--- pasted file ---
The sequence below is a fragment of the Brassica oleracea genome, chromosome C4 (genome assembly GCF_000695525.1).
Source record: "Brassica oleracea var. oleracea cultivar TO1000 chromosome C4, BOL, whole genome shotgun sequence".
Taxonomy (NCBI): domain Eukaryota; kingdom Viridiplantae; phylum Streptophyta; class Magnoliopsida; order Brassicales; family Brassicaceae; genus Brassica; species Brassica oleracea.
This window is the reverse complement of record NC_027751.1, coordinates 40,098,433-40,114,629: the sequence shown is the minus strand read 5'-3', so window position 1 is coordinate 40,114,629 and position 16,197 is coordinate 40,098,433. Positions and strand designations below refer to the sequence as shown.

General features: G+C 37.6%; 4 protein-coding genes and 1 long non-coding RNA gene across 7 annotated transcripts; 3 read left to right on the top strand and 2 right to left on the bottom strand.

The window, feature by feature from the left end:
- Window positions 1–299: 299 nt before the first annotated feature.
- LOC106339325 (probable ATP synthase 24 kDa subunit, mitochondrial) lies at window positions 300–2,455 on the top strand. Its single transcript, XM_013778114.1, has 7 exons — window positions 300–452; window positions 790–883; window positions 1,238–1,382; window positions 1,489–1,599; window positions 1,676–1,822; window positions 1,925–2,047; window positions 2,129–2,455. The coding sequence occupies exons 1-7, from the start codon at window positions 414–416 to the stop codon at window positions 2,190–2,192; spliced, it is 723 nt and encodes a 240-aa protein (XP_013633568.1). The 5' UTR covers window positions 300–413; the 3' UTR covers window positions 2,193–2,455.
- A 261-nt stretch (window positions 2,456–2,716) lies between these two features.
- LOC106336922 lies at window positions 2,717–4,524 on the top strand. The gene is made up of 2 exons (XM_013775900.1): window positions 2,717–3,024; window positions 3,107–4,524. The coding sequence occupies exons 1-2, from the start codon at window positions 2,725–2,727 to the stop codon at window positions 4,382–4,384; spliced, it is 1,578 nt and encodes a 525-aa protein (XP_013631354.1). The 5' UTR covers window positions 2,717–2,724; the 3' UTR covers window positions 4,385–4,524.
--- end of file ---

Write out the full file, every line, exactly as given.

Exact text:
The sequence below is a fragment of the Brassica oleracea genome, chromosome C4 (genome assembly GCF_000695525.1).
Source record: "Brassica oleracea var. oleracea cultivar TO1000 chromosome C4, BOL, whole genome shotgun sequence".
Taxonomy (NCBI): domain Eukaryota; kingdom Viridiplantae; phylum Streptophyta; class Magnoliopsida; order Brassicales; family Brassicaceae; genus Brassica; species Brassica oleracea.
This window is the reverse complement of record NC_027751.1, coordinates 40,098,433-40,114,629: the sequence shown is the minus strand read 5'-3', so window position 1 is coordinate 40,114,629 and position 16,197 is coordinate 40,098,433. Positions and strand designations below refer to the sequence as shown.

General features: G+C 37.6%; 4 protein-coding genes and 1 long non-coding RNA gene across 7 annotated transcripts; 3 read left to right on the top strand and 2 right to left on the bottom strand.

The window, feature by feature from the left end:
- Window positions 1–299: 299 nt before the first annotated feature.
- LOC106339325 (probable ATP synthase 24 kDa subunit, mitochondrial) lies at window positions 300–2,455 on the top strand. Its single transcript, XM_013778114.1, has 7 exons — window positions 300–452; window positions 790–883; window positions 1,238–1,382; window positions 1,489–1,599; window positions 1,676–1,822; window positions 1,925–2,047; window positions 2,129–2,455. The coding sequence occupies exons 1-7, from the start codon at window positions 414–416 to the stop codon at window positions 2,190–2,192; spliced, it is 723 nt and encodes a 240-aa protein (XP_013633568.1). The 5' UTR covers window positions 300–413; the 3' UTR covers window positions 2,193–2,455.
- A 261-nt stretch (window positions 2,456–2,716) lies between these two features.
- LOC106336922 lies at window positions 2,717–4,524 on the top strand. The gene is made up of 2 exons (XM_013775900.1): window positions 2,717–3,024; window positions 3,107–4,524. The coding sequence occupies exons 1-2, from the start codon at window positions 2,725–2,727 to the stop codon at window positions 4,382–4,384; spliced, it is 1,578 nt and encodes a 525-aa protein (XP_013631354.1). The 5' UTR covers window positions 2,717–2,724; the 3' UTR covers window positions 4,385–4,524.